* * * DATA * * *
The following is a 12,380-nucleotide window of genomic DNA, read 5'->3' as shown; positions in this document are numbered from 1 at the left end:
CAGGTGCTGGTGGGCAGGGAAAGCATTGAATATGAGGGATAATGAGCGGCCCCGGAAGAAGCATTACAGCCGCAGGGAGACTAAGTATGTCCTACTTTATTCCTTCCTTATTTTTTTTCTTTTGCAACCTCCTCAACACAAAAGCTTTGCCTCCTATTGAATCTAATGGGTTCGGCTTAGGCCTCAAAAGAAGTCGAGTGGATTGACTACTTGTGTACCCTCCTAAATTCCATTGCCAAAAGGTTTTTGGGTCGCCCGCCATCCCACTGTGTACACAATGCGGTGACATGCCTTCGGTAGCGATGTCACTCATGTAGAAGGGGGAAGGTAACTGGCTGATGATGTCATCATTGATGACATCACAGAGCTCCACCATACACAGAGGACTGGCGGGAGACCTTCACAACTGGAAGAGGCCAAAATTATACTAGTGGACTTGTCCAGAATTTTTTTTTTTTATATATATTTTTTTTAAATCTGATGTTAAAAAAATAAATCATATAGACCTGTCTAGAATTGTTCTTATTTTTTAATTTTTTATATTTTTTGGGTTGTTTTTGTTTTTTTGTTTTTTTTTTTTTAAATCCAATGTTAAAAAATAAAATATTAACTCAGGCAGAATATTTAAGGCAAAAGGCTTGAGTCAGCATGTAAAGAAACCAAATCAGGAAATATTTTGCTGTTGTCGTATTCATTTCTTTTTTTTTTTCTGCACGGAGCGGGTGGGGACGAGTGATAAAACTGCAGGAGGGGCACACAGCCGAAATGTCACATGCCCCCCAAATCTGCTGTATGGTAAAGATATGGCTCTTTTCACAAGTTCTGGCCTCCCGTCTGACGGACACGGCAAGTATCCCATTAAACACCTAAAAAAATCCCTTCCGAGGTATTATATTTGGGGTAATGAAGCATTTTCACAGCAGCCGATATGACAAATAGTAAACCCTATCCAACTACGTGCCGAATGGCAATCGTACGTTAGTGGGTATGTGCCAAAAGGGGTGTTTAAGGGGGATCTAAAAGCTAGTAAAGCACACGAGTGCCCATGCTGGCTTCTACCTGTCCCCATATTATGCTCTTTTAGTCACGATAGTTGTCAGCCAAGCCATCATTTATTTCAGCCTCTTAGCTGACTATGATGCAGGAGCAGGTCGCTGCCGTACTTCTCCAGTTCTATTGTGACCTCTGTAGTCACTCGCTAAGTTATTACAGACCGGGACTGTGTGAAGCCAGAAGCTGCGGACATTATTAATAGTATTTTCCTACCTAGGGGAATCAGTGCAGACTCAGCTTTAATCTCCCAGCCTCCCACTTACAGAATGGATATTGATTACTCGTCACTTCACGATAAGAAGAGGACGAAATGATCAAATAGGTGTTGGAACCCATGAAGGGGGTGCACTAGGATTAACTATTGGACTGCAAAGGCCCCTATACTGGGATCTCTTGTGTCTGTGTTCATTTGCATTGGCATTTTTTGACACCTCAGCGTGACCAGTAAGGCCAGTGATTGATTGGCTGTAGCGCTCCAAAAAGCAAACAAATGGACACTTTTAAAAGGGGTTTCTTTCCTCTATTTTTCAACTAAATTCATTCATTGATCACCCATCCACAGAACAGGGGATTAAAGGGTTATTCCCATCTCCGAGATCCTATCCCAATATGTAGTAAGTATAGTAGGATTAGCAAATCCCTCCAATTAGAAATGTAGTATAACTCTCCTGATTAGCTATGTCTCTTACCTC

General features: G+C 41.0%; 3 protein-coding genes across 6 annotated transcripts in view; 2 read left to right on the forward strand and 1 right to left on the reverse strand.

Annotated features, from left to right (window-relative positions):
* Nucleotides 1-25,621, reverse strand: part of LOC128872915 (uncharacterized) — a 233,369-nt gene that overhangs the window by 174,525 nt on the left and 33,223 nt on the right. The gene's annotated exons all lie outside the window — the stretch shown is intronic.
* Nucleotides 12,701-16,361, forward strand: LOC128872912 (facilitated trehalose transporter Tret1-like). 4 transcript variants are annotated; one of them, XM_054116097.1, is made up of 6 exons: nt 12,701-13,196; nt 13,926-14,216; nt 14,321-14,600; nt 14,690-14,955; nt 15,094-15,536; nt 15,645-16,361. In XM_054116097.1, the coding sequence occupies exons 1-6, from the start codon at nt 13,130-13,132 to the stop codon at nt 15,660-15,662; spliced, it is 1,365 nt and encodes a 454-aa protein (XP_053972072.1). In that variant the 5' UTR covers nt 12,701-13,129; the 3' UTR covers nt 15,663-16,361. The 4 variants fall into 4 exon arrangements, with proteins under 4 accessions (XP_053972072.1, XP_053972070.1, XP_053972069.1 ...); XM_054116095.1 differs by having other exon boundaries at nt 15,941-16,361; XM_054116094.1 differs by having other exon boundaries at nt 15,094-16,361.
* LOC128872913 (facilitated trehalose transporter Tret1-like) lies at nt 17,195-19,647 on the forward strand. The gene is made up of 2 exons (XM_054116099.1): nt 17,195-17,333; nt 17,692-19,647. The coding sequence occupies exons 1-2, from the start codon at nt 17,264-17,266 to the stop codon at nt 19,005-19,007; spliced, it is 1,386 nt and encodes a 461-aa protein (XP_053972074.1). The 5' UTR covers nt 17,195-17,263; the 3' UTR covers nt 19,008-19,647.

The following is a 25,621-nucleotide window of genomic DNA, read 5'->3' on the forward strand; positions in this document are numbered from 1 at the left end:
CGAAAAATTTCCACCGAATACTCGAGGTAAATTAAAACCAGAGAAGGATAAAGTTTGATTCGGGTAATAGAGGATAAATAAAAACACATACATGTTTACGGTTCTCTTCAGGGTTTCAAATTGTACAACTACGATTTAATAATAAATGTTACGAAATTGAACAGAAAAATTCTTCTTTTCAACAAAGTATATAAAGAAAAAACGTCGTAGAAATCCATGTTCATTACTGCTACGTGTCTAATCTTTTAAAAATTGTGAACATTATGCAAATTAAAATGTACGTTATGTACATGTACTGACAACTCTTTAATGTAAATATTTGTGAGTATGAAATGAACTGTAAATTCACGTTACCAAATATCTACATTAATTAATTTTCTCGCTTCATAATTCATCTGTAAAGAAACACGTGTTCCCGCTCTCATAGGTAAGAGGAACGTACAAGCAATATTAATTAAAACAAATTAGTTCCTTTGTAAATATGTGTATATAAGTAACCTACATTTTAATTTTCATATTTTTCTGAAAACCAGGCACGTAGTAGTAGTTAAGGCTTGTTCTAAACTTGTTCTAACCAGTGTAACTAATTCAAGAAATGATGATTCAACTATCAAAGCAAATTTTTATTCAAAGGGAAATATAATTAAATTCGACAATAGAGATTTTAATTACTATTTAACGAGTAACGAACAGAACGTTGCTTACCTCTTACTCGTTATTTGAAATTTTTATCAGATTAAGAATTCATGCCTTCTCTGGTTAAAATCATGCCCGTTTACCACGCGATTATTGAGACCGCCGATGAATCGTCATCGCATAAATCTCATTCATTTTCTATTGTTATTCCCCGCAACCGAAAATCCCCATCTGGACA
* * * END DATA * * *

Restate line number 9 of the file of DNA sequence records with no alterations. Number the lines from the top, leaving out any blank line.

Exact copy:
CGAAAAATTTCCACCGAATACTCGAGGTAAATTAAAACCAGAGAAGGATAAAGTTTGATTCGGGTAATAGAGGATAAATAAAAACACATACATGTTTACGGTTCTCTTCAGGGTTTCAAATTGTACAACTACGATTTAATAATAAATGTTACGAAATTGAACAGAAAAATTCTTCTTTTCAACAAAGTATATAAAGAAAAAACGTCGTAGAAATCCATGTTCATTACTGCTACGTGTCTAATCTTTTAAAAATTGTGAACATTATGCAAATTAAAATGTACGTTATGTACATGTACTGACAACTCTTTAATGTAAATATTTGTGAGTATGAAATGAACTGTAAATTCACGTTACCAAATATCTACATTAATTAATTTTCTCGCTTCATAATTCATCTGTAAAGAAACACGTGTTCCCGCTCTCATAGGTAAGAGGAACGTACAAGCAATATTAATTAAAACAAATTAGTTCCTTTGTAAATATGTGTATATAAGTAACCTACATTTTAATTTTCATATTTTTCTGAAAACCAGGCACGTAGTAGTAGTTAAGGCTTGTTCTAAACTTGTTCTAACCAGTGTAACTAATTCAAGAAATGATGATTCAACTATCAAAGCAAATTTTTATTCAAAGGGAAATATAATTAAATTCGACAATAGAGATTTTAATTACTATTTAACGAGTAACGAACAGAACGTTGCTTACCTCTTACTCGTTATTTGAAATTTTTATCAGATTAAGAATTCATGCCTTCTCTGGTTAAAATCATGCCCGTTTACCACGCGATTATTGAGACCGCCGATGAATCGTCATCGCATAAATCTCATTCATTTTCTATTGTTATTCCCCGCAACCGAAAATCCCCATCTGGACA